Asking Not Asking #19: I Don’t Hate My Job
TINA ESSMAKER / Creative Coach
Here’s the thing: I don’t hate my job. I don’t necessarily love it, either. I used to be a full-time freelancer doing brand strategy & marketing. For the past 3 years I’ve been working full-time as a brand marketing manager for a start-up in New York. I do like the work. It’s interesting and fast-paced and I like working with a team. I also like the consistent salary and the security that comes with it after having spent years doing my own thing and riding the wave of client work.
But sometimes I get the urge to quit and start over. I get antsy and want to leave. Then I think about it and wonder why. Will I regret not trying something else?
I used to spend a lot of time taking photos and at one point wanted to explore if photography could be a real pursuit for me, but I haven’t touched my camera in a year. Now it feels like that part of me no longer fits into this new life, even though I miss it.
It’s not that I want to quit my job. I just don’t want to find my sole satisfaction from my work, but I feel stuck. Where do I go from here?
Thanks for your help,
I Don’t Hate My Job
Dear I Don’t Hate My Job,
You don’t have to. Don’t be fooled into thinking in such a binary manner. You don’t have to demonize your work to have a life outside of it. Nor do you need to let go of the things you enjoy outside of your job and lean solely on your work for fulfillment. You can integrate all the parts of yourself, personal and professional, into a life that is truly yours.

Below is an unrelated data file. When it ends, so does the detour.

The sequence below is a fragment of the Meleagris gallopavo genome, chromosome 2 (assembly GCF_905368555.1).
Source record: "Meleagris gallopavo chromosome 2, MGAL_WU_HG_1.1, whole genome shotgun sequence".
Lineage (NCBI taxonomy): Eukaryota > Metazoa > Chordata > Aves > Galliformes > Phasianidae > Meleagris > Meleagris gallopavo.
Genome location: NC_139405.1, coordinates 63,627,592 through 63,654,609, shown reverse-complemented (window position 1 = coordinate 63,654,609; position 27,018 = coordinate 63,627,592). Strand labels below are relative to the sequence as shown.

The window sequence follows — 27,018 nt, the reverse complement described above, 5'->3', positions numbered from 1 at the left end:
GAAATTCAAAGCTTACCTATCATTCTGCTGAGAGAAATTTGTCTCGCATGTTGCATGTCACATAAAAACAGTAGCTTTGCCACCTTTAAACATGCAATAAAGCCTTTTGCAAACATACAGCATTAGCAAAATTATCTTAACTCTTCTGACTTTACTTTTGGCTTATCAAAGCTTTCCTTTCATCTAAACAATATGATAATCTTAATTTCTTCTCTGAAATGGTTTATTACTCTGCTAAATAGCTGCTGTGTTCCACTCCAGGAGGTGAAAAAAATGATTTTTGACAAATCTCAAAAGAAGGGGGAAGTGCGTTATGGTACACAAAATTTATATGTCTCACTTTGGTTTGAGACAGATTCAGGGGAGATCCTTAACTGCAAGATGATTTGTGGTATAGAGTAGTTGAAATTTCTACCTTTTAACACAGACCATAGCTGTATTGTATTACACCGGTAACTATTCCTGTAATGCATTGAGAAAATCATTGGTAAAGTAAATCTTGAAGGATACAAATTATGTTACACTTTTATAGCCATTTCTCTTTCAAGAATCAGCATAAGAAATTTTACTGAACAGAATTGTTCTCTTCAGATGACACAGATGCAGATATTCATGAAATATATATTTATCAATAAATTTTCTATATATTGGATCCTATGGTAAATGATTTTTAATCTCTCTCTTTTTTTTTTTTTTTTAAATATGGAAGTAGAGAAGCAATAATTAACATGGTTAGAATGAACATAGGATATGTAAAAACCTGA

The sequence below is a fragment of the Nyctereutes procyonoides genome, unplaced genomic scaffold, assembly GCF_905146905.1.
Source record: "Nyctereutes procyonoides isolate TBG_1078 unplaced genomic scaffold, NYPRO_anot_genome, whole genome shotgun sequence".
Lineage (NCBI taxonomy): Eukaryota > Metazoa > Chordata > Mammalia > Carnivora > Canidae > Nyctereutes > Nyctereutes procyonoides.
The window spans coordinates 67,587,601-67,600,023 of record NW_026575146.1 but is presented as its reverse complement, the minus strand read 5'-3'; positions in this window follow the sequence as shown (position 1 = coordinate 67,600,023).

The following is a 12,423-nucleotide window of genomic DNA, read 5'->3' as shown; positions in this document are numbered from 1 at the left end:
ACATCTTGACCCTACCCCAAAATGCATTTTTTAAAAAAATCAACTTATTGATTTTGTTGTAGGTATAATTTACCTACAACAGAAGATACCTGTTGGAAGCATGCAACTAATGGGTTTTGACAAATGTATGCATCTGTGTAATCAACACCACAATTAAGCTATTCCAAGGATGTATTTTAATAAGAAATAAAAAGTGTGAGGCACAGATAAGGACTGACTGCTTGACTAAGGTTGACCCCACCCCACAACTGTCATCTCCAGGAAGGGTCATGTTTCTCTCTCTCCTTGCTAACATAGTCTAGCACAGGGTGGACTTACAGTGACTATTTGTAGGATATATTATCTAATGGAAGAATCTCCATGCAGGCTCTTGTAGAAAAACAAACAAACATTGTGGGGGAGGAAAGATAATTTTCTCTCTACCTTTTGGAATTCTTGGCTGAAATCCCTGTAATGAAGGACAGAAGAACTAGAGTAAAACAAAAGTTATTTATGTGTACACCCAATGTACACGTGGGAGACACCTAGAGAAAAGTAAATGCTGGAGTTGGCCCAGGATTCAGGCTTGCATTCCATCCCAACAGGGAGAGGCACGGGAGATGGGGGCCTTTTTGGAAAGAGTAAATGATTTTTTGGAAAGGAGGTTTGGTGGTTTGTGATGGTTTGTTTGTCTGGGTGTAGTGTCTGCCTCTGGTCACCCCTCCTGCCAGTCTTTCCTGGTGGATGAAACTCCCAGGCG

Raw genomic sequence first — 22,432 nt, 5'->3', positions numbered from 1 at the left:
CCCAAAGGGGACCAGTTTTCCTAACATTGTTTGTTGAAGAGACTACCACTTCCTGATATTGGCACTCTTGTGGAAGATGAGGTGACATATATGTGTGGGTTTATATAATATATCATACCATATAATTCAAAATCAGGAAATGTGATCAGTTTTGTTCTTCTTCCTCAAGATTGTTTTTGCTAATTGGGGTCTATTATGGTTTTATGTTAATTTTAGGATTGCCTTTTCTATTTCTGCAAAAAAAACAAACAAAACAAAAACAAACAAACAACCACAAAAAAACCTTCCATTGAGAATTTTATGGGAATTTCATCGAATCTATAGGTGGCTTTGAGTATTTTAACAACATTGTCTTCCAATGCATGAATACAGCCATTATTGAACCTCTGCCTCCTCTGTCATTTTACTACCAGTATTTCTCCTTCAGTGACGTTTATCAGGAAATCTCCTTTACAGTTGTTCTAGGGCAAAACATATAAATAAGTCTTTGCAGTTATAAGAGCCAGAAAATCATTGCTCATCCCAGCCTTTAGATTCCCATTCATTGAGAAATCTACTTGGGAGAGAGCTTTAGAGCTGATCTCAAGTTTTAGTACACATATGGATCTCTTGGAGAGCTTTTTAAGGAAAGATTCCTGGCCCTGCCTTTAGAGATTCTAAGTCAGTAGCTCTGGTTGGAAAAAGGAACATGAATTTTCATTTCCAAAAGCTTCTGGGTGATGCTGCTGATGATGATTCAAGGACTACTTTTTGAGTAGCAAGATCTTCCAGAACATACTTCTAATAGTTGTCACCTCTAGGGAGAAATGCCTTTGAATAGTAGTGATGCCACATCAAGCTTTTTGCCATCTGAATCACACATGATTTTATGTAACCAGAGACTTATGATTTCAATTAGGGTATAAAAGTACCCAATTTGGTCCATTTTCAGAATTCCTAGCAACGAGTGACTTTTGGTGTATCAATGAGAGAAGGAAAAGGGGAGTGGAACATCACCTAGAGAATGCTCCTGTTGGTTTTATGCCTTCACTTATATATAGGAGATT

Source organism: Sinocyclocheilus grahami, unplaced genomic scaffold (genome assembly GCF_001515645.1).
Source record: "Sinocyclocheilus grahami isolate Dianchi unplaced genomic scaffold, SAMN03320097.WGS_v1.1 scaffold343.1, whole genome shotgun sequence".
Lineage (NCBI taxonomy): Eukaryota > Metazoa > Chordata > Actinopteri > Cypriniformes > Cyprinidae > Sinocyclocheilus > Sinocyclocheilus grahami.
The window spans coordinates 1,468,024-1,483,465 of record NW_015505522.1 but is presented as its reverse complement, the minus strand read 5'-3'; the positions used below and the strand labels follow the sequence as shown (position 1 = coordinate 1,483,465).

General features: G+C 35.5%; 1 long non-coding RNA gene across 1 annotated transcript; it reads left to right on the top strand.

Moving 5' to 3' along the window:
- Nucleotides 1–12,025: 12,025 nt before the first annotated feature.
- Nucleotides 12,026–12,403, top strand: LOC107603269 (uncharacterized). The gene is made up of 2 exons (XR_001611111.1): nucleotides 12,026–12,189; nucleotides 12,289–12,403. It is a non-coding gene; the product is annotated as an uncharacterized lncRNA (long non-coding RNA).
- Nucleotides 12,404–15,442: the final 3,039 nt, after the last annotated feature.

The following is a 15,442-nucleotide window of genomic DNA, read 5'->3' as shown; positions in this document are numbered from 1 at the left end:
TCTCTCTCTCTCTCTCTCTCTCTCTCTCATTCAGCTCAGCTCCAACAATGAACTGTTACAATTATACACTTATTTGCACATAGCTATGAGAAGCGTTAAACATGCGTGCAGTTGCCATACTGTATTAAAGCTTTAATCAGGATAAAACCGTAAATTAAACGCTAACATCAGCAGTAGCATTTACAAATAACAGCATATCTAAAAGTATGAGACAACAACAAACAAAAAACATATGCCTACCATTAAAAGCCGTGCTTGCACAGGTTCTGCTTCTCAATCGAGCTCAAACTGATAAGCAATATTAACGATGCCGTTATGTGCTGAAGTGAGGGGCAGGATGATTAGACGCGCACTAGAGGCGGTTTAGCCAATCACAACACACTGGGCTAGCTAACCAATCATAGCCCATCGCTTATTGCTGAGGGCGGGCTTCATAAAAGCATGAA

Here’s the thing: most of us float between these two bookends in our work. Yes, there are things we like—even love—about our work and there are also things we detest and, yes, sometimes loathe. In some cases, a job can be toxic or be a poor fit altogether and I’d recommend leaving, but it doesn’t sound like that’s the case for you. You find the work interesting, you like having a team to collaborate with, and the consistency has built a wonderful foundation for you. Use that foundation to explore. There is no pressure to spend your time in a way that garners likes or earns money, which means you are free to discover and play and invite all of your interests and curiosities to the party.
It’s also important to invite happiness to the party. You aren’t required to work a “miserable dayjob” and “find your passion” on the side. You aren’t required to “hustle.” In fact, you don’t have to do anything on the side. But if you choose to, I encourage you to start with what makes you happy. If you don’t know what that is, start with something you’re curious about or used to pursue, like photography as you mentioned.